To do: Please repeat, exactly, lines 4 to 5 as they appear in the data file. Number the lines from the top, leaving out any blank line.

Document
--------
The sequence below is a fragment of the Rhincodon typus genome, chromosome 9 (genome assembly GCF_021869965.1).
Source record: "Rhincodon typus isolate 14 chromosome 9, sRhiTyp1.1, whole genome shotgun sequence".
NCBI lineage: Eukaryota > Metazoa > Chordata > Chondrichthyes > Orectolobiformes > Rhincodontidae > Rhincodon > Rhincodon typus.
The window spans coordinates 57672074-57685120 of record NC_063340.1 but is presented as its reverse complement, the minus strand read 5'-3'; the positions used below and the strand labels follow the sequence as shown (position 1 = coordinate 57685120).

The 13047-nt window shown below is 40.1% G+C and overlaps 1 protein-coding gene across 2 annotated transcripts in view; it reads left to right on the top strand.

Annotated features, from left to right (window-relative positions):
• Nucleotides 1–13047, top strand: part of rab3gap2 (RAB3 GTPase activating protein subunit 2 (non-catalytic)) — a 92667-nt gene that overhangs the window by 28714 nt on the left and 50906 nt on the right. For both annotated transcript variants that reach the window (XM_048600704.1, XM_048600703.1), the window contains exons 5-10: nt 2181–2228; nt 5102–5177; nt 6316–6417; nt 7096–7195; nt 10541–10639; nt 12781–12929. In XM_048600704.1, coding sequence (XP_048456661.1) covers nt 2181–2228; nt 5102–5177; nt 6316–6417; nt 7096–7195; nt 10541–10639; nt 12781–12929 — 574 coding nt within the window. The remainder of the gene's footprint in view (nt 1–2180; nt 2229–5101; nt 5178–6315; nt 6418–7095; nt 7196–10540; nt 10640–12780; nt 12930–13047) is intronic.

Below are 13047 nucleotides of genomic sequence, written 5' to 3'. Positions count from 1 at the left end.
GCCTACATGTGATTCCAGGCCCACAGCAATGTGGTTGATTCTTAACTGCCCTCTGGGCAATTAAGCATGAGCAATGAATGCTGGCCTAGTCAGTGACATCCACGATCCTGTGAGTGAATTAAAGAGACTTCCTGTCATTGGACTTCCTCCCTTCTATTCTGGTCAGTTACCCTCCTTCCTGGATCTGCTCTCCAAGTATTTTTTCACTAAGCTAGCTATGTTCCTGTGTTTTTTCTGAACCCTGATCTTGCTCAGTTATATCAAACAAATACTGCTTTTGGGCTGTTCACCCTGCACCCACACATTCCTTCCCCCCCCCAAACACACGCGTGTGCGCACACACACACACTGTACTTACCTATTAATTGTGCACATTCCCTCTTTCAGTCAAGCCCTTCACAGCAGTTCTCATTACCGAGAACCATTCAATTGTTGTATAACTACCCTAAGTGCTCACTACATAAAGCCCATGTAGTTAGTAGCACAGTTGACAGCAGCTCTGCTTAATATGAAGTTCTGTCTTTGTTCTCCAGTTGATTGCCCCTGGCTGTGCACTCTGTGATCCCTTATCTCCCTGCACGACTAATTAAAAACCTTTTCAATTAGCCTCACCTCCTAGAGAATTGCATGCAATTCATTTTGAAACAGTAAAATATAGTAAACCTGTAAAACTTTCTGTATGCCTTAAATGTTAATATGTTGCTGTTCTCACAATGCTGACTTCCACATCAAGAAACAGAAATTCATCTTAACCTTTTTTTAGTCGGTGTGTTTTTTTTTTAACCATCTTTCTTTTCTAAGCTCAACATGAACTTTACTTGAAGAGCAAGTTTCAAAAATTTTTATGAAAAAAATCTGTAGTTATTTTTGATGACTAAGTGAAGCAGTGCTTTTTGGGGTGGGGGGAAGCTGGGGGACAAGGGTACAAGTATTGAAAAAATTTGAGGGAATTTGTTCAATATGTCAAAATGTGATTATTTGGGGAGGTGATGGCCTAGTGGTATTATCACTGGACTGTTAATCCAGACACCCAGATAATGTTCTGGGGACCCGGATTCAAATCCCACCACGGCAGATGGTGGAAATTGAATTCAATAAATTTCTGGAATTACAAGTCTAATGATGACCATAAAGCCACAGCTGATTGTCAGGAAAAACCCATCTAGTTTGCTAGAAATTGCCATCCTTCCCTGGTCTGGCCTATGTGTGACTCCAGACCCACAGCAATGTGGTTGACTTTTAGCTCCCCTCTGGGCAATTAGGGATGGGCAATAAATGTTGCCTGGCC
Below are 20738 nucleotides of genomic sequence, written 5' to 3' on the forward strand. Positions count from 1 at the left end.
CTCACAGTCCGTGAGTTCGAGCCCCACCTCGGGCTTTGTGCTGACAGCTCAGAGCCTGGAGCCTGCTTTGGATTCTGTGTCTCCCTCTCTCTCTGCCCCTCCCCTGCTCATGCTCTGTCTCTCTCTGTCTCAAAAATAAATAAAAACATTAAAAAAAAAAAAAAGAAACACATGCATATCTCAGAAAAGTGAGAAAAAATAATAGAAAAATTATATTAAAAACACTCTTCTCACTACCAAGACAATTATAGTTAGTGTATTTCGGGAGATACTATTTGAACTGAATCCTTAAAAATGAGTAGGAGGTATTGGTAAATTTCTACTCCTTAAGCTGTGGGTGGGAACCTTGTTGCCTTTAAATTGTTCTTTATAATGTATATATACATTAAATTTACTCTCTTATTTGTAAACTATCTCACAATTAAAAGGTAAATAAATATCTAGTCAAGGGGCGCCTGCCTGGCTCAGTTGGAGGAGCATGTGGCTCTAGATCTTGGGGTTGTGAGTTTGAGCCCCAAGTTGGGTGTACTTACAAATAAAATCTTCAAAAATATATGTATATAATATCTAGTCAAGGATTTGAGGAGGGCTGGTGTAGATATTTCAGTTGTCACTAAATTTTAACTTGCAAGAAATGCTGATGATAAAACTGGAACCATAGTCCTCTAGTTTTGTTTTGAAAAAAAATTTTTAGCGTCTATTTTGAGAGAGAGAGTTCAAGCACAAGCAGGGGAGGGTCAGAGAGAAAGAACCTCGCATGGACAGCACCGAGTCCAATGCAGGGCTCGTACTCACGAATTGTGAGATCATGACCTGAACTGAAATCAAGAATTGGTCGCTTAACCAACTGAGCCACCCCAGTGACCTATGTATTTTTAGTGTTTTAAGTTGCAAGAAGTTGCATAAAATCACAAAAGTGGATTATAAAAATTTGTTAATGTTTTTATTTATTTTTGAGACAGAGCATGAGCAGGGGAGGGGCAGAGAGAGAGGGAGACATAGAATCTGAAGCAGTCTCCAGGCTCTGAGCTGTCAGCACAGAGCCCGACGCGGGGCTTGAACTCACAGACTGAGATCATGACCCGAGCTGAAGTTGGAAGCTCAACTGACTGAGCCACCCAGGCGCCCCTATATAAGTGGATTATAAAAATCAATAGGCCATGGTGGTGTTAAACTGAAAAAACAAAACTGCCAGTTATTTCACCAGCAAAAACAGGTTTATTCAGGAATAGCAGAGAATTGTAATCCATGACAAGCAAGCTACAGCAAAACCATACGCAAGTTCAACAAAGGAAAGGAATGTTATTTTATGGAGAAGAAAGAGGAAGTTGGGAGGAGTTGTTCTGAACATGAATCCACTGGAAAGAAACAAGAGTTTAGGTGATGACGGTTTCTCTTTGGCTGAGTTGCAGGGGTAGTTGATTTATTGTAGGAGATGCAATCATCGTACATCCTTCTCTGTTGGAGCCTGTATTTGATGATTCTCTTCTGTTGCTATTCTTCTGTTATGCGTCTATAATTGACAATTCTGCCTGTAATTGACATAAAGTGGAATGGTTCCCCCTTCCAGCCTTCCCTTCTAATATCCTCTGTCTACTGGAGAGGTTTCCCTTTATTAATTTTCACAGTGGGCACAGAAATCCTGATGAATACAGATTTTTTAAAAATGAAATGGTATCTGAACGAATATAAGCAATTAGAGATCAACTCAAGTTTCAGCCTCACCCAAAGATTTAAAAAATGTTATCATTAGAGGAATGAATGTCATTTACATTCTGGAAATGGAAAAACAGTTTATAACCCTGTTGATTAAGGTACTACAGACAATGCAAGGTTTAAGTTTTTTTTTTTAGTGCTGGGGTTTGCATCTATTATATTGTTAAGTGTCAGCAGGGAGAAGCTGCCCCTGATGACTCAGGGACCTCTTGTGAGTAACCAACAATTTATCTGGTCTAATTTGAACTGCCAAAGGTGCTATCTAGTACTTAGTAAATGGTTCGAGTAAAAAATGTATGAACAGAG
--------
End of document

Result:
The window spans coordinates 57672074-57685120 of record NC_063340.1 but is presented as its reverse complement, the minus strand read 5'-3'; the positions used below and the strand labels follow the sequence as shown (position 1 = coordinate 57685120).

The 13047-nt window shown below is 40.1% G+C and overlaps 1 protein-coding gene across 2 annotated transcripts in view; it reads left to right on the top strand.